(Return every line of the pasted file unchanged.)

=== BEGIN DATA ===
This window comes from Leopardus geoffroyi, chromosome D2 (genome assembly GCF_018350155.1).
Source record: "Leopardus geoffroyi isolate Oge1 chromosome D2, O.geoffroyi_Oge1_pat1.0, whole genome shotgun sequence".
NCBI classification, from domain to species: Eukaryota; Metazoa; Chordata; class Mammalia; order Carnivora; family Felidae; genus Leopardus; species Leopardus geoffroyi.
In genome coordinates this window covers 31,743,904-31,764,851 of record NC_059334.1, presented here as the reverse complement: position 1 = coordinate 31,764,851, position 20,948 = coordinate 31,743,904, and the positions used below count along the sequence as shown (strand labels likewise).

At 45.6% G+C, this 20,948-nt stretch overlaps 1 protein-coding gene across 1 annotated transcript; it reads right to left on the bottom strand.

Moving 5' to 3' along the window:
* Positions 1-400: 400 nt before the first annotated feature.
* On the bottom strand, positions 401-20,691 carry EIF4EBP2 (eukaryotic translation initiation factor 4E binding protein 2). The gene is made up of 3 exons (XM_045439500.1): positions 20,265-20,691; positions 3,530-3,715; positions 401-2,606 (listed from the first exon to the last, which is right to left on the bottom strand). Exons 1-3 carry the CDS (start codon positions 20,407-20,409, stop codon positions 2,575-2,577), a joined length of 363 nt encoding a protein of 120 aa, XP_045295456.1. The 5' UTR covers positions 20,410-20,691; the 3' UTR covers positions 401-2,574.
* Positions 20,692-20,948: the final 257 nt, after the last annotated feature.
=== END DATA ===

This window comes from Leopardus geoffroyi, chromosome D2 (genome assembly GCF_018350155.1).
Source record: "Leopardus geoffroyi isolate Oge1 chromosome D2, O.geoffroyi_Oge1_pat1.0, whole genome shotgun sequence".
NCBI classification, from domain to species: Eukaryota; Metazoa; Chordata; class Mammalia; order Carnivora; family Felidae; genus Leopardus; species Leopardus geoffroyi.
In genome coordinates this window covers 31,743,904-31,764,851 of record NC_059334.1, presented here as the reverse complement: position 1 = coordinate 31,764,851, position 20,948 = coordinate 31,743,904, and the positions used below count along the sequence as shown (strand labels likewise).

At 45.6% G+C, this 20,948-nt stretch overlaps 1 protein-coding gene across 1 annotated transcript; it reads right to left on the bottom strand.

Moving 5' to 3' along the window:
* Positions 1-400: 400 nt before the first annotated feature.
* On the bottom strand, positions 401-20,691 carry EIF4EBP2 (eukaryotic translation initiation factor 4E binding protein 2). The gene is made up of 3 exons (XM_045439500.1): positions 20,265-20,691; positions 3,530-3,715; positions 401-2,606 (listed from the first exon to the last, which is right to left on the bottom strand). Exons 1-3 carry the CDS (start codon positions 20,407-20,409, stop codon positions 2,575-2,577), a joined length of 363 nt encoding a protein of 120 aa, XP_045295456.1. The 5' UTR covers positions 20,410-20,691; the 3' UTR covers positions 401-2,574.
* Positions 20,692-20,948: the final 257 nt, after the last annotated feature.